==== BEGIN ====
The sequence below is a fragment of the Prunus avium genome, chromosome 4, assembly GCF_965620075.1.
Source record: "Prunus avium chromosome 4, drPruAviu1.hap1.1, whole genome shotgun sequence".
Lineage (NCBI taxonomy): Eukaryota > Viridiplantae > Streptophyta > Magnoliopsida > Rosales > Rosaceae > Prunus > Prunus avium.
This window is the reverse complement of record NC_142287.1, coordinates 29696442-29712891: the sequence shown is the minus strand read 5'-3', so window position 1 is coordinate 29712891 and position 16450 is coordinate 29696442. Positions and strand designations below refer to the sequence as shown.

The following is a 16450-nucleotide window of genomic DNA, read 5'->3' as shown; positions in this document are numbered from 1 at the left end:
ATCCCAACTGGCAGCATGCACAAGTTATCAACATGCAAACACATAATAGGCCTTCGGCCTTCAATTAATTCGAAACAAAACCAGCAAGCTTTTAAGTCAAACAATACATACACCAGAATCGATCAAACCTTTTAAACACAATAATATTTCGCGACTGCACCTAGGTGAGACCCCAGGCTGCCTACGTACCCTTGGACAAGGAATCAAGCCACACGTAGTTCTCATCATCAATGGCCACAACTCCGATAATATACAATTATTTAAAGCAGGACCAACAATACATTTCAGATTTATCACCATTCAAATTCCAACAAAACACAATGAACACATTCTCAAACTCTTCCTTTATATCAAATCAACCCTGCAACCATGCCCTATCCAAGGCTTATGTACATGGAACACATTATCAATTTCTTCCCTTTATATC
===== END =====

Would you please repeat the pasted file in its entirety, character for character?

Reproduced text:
The sequence below is a fragment of the Prunus avium genome, chromosome 4, assembly GCF_965620075.1.
Source record: "Prunus avium chromosome 4, drPruAviu1.hap1.1, whole genome shotgun sequence".
Lineage (NCBI taxonomy): Eukaryota > Viridiplantae > Streptophyta > Magnoliopsida > Rosales > Rosaceae > Prunus > Prunus avium.
This window is the reverse complement of record NC_142287.1, coordinates 29696442-29712891: the sequence shown is the minus strand read 5'-3', so window position 1 is coordinate 29712891 and position 16450 is coordinate 29696442. Positions and strand designations below refer to the sequence as shown.

The following is a 16450-nucleotide window of genomic DNA, read 5'->3' as shown; positions in this document are numbered from 1 at the left end:
ATCCCAACTGGCAGCATGCACAAGTTATCAACATGCAAACACATAATAGGCCTTCGGCCTTCAATTAATTCGAAACAAAACCAGCAAGCTTTTAAGTCAAACAATACATACACCAGAATCGATCAAACCTTTTAAACACAATAATATTTCGCGACTGCACCTAGGTGAGACCCCAGGCTGCCTACGTACCCTTGGACAAGGAATCAAGCCACACGTAGTTCTCATCATCAATGGCCACAACTCCGATAATATACAATTATTTAAAGCAGGACCAACAATACATTTCAGATTTATCACCATTCAAATTCCAACAAAACACAATGAACACATTCTCAAACTCTTCCTTTATATCAAATCAACCCTGCAACCATGCCCTATCCAAGGCTTATGTACATGGAACACATTATCAATTTCTTCCCTTTATATC